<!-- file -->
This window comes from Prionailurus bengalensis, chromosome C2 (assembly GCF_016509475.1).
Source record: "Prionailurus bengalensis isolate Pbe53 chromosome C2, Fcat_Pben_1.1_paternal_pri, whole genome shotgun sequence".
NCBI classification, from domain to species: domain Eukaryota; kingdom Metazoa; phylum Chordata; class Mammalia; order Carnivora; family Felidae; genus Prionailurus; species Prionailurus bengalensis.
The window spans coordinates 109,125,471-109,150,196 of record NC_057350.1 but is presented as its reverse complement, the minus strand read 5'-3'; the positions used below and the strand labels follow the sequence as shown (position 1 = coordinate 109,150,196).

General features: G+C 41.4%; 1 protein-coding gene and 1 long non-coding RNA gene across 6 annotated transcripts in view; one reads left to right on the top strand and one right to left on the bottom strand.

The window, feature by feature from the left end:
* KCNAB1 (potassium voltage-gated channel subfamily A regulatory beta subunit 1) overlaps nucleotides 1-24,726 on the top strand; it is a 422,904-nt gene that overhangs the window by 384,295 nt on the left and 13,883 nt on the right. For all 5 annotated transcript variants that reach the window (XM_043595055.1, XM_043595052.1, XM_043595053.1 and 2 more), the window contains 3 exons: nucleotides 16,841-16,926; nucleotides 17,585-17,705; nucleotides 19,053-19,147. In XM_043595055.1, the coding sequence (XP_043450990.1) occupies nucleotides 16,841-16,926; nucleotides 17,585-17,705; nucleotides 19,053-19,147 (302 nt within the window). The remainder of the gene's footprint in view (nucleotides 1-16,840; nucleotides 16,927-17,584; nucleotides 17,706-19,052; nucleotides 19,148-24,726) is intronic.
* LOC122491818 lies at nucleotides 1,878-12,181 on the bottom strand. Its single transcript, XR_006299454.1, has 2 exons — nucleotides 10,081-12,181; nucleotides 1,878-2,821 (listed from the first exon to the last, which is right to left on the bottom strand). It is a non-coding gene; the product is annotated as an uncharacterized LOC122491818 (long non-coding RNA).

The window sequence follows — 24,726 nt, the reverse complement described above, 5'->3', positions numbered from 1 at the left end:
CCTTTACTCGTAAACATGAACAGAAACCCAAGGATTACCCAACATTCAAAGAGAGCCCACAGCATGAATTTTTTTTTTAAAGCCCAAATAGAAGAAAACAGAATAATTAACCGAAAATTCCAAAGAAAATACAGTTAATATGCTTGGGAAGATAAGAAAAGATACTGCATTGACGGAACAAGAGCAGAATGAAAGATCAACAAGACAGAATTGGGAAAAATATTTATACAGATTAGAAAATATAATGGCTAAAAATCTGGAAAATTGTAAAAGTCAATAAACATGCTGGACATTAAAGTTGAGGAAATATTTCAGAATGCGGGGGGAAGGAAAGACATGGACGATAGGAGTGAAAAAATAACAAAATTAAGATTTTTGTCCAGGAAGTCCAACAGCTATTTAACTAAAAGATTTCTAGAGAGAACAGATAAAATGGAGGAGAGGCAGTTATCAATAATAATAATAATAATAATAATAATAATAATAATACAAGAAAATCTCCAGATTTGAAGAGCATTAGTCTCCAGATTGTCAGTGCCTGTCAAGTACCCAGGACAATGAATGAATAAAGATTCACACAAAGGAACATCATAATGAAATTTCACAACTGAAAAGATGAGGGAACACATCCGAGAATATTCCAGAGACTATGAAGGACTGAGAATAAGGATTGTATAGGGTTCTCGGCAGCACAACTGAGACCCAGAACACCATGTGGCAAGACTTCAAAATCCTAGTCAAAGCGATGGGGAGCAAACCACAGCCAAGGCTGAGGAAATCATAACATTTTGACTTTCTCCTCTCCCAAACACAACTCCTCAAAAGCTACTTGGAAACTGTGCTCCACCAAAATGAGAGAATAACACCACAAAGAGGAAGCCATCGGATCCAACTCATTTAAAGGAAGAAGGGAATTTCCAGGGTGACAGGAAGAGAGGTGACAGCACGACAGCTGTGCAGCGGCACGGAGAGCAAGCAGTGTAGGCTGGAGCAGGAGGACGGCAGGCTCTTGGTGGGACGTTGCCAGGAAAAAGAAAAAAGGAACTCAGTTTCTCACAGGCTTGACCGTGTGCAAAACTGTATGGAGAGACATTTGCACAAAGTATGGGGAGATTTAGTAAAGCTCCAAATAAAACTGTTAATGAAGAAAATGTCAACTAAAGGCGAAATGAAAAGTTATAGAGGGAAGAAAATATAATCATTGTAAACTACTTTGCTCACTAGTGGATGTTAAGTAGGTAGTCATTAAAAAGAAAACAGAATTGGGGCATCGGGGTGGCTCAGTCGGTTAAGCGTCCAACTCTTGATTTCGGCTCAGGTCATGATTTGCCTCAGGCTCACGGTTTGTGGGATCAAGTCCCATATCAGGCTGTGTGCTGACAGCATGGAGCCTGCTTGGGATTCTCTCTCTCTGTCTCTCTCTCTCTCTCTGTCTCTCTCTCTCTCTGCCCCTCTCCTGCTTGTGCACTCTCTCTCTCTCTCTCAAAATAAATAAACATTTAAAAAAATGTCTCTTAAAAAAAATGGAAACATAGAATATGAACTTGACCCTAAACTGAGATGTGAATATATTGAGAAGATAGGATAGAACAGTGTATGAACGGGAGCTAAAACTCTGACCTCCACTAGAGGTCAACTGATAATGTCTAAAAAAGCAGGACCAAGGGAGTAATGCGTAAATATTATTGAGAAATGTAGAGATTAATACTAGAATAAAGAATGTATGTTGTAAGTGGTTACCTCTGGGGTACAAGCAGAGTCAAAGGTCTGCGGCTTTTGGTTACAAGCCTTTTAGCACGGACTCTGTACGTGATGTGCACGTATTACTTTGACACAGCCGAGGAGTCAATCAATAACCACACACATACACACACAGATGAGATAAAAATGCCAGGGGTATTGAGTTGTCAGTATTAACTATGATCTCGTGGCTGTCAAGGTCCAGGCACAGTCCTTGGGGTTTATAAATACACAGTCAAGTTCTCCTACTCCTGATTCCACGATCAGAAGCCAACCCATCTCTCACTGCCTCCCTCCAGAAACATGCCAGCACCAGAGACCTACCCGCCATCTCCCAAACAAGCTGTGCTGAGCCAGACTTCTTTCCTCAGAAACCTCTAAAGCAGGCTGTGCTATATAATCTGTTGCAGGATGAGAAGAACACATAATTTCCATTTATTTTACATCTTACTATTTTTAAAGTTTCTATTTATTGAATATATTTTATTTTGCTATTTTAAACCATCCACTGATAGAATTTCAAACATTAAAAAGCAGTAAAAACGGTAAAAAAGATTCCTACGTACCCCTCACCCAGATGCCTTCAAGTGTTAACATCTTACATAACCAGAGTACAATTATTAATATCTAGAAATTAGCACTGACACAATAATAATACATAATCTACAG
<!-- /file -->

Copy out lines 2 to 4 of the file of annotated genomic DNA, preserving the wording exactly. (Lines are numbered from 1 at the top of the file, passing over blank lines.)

Source record: "Prionailurus bengalensis isolate Pbe53 chromosome C2, Fcat_Pben_1.1_paternal_pri, whole genome shotgun sequence".
NCBI classification, from domain to species: domain Eukaryota; kingdom Metazoa; phylum Chordata; class Mammalia; order Carnivora; family Felidae; genus Prionailurus; species Prionailurus bengalensis.
The window spans coordinates 109,125,471-109,150,196 of record NC_057350.1 but is presented as its reverse complement, the minus strand read 5'-3'; the positions used below and the strand labels follow the sequence as shown (position 1 = coordinate 109,150,196).